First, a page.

Loft treasure no.4 – the longest book in the world (maybe…)!

Despite my personal tendencies towards childish impatience (especially where books are concerned), I’m only very slowly unpacking the big boxes of loft treasures that contain so many of my childhood books and sharing them with the boys.  I don’t want to run the risk of them not falling in love with them simply because I’ve rushed through in my keenness to show them everything all at once!

I already know that their tastes are different from mine, both when it comes to new books and to the old ones I’ve found.  I don’t want to force them into loving what I love (actually, that’s EXACTLY what I want to do, but I’m pretty sure that’s frowned upon as a parenting technique so I somehow manage to refrain) and therefore gave them free rein to select books from the boxes that they’d like to investigate further.

Once of the first ones C and H chose (with no help from me, Guides’ Honour) was this one:

‘The Train’, by Witold Generowicz

This book purports to be the longest book in the world, but given that I’ve had it for at least 25 years, its claims may well be a little outdated.  This image doesn’t clearly convey its still-none-too-shabby dimensions, but it might give some sort of an idea:

The novelty of such extreme length captured the boys’ imaginations from the outset and they became die-hard fans of ‘The Train’ within seconds.  There are no words in the book, which follows two robbers being chased by two cops down a train that is carrying some very unusual cargo.  In terms of developing your own narrative, it works best if you unfold the pictures bit by bit, taking time to savour the intricate detail of the illustrations and using them to fuel your own wild fantasies about the Who?, What?, When?, Where? and Why? of the chase.

This doesn’t happen in our house.  C insists on hurrying straight to this spread:

Yep, the digger obsession continues.  As does the hook obsession, which sounds quite worrying when I tell other people about it, but I promise is only related to crane trucks.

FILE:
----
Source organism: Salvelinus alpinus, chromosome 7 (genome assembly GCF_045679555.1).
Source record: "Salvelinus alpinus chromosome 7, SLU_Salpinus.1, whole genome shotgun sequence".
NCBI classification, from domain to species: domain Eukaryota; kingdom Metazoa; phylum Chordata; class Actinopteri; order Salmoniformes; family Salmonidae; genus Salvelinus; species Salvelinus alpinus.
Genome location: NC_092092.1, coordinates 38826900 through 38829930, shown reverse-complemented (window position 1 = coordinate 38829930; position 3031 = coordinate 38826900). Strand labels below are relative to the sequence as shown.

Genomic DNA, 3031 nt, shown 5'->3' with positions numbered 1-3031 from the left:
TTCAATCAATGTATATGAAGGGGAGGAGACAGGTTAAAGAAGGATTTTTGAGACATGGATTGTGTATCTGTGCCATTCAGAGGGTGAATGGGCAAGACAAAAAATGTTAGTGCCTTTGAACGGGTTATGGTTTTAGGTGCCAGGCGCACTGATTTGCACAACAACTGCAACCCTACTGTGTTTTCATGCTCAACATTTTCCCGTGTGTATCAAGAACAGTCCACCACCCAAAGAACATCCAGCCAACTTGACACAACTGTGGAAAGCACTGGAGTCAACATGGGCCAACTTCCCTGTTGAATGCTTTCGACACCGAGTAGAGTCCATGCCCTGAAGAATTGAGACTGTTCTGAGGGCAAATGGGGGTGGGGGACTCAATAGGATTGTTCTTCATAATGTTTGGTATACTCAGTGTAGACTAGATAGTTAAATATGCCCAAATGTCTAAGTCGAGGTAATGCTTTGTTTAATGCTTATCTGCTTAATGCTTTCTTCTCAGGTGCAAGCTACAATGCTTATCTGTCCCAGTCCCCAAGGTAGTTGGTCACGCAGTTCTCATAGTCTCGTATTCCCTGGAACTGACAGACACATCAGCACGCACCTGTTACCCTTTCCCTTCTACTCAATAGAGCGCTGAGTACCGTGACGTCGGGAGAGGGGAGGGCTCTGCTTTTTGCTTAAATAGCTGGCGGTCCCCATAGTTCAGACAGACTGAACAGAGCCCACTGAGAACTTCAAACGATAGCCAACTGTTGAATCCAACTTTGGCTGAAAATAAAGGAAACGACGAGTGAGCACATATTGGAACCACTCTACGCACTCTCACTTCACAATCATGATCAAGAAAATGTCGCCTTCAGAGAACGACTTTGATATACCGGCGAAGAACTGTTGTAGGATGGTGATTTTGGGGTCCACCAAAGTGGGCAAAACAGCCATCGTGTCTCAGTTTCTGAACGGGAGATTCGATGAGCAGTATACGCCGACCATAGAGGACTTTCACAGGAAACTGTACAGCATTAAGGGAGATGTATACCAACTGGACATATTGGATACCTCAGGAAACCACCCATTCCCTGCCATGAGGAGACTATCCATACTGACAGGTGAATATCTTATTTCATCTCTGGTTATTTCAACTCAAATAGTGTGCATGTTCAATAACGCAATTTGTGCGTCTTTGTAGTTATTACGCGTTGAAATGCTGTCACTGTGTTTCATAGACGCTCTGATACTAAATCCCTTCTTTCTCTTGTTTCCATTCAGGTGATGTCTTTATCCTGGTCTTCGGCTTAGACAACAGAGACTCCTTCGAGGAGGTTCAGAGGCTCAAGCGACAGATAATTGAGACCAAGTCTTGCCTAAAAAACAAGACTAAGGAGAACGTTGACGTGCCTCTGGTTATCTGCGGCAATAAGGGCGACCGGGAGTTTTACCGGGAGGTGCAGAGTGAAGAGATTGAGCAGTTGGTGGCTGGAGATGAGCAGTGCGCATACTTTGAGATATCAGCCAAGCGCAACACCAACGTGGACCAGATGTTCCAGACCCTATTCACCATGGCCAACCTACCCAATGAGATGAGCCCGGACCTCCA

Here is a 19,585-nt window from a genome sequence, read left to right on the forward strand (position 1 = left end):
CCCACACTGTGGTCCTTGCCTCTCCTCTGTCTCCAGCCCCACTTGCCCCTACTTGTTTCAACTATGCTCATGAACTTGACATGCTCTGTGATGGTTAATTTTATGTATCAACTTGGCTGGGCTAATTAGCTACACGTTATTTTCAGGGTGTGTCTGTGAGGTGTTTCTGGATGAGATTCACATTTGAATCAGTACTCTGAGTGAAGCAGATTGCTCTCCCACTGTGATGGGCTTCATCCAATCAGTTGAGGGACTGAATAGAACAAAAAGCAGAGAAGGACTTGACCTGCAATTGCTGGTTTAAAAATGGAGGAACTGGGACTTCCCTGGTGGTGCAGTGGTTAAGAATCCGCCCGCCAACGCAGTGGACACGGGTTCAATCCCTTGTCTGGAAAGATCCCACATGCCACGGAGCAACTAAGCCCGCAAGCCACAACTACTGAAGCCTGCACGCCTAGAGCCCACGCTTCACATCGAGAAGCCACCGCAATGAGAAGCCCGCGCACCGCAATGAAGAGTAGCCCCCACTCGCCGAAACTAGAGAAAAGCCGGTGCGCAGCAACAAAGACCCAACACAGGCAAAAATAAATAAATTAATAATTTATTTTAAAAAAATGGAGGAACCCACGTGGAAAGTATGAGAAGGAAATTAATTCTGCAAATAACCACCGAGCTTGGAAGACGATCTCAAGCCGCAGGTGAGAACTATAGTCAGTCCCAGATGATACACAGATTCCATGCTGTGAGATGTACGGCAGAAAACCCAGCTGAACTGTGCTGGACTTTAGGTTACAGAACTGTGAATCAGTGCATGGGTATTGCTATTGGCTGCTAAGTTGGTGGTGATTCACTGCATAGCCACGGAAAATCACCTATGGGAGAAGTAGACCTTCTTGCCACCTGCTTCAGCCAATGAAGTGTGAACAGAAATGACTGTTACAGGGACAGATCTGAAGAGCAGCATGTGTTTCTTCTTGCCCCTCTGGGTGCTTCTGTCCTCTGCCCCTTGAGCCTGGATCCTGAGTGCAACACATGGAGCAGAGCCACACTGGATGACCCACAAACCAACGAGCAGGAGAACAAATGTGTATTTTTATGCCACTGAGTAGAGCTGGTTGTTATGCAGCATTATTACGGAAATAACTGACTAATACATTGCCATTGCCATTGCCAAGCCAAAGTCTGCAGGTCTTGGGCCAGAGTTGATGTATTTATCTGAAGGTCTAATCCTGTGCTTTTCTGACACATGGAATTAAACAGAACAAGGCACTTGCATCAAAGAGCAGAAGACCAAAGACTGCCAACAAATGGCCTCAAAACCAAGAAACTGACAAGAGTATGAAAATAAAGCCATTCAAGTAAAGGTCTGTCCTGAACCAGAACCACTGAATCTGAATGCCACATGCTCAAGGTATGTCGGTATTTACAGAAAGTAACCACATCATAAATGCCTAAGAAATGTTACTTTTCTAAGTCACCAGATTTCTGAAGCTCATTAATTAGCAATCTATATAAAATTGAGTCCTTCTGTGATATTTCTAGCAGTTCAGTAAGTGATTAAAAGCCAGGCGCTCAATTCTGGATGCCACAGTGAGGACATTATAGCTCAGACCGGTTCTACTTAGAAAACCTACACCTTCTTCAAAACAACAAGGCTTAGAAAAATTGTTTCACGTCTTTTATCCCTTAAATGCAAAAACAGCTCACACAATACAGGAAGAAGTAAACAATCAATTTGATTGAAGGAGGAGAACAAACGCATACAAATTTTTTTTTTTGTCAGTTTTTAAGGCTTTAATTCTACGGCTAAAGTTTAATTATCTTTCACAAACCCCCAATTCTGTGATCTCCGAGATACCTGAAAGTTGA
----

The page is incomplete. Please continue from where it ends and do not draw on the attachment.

H loves to go straight for this spread:

I’m not sure quite what he thinks it is, given that he has zero experience of seeing cows milked by machines (and minimal experience of seeing them milked any other way) but upon seeing it, his twenty month-old mind is sent into raptures of joy beyond anything which his somewhat limited vocabulary can describe, so he just screams with happiness and legs it round the room at speed.  An equally valid response.

My favourite spread is probably the last one, but as I don’t want to spoil it should anyone wish to seek this story out, I’ve chosen a close runner-up.

I’d like to say I chose this for its nod to education, what with each barrel being printed with a letter of the alphabet.  However, I’d be fooling no-one, because really  I love the neat order in which the items on both pages are stacked, but equally amusing is the opportunity for some slightly-rude-but-still-fairly-innocent toilet humour.   Hey ho, I gave up trying to be highbrow yonks ago!



  1. That book looks fantastic, I can definitely see why your boys like it so much. Is it still in print? Rachel on behalf of @PrimaryEnglish.

    1. Unfortunately I don’t think it is in print, though when I was looking for a link for my post there seemed to be a few second-hand copies around (though they were pretty pricey!). It’s a shame as it’s such a lovely book for sharing!

      1. coventryenglish · ·

        That is a shame (for me). Keep treasuring yours!

      2. Will do! If I come across any reasonably priced copies I’ll let you know 🙂

      3. coventryenglish · ·

        Thanks 🙂

  2. […] reviewed this loft treasure quite a while ago (you can read the post here) and still get this book out regularly just to marvel at its wordless wondrousness and to make up […]

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